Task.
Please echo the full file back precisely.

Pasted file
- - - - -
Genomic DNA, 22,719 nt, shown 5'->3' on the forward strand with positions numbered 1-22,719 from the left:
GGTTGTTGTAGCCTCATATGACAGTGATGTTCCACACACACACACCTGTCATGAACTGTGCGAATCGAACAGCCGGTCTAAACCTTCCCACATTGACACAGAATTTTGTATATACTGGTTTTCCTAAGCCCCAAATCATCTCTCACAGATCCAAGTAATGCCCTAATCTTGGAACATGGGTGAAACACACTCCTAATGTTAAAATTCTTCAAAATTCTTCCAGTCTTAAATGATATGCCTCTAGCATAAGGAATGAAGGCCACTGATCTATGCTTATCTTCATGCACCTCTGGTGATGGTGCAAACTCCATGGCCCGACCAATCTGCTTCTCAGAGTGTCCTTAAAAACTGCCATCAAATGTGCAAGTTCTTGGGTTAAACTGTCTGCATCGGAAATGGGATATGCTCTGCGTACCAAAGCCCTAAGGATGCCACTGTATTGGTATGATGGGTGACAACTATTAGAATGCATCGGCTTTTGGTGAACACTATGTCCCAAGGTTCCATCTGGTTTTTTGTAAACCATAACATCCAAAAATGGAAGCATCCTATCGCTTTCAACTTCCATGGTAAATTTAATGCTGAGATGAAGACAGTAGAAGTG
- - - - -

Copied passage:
Genomic DNA, 22,719 nt, shown 5'->3' on the forward strand with positions numbered 1-22,719 from the left:
GGTTGTTGTAGCCTCATATGACAGTGATGTTCCACACACACACACCTGTCATGAACTGTGCGAATCGAACAGCCGGTCTAAACCTTCCCACATTGACACAGAATTTTGTATATACTGGTTTTCCTAAGCCCCAAATCATCTCTCACAGATCCAAGTAATGCCCTAATCTTGGAACATGGGTGAAACACACTCCTAATGTTAAAATTCTTCAAAATTCTTCCAGTCTTAAATGATATGCCTCTAGCATAAGGAATGAAGGCCACTGATCTATGCTTATCTTCATGCACCTCTGGTGATGGTGCAAACTCCATGGCCCGACCAATCTGCTTCTCAGAGTGTCCTTAAAAACTGCCATCAAATGTGCAAGTTCTTGGGTTAAACTGTCTGCATCGGAAATGGGATATGCTCTGCGTACCAAAGCCCTAAGGATGCCACTGTATTGGTATGATGGGTGACAACTATTAGAATGCATCGGCTTTTGGTGAACACTATGTCCCAAGGTTCCATCTGGTTTTTTGTAAACCATAACATCCAAAAATGGAAGCATCCTATCGCTTTCAACTTCCATGGTAAATTTAATGCTGAGATGAAGACAGTAGAAGTG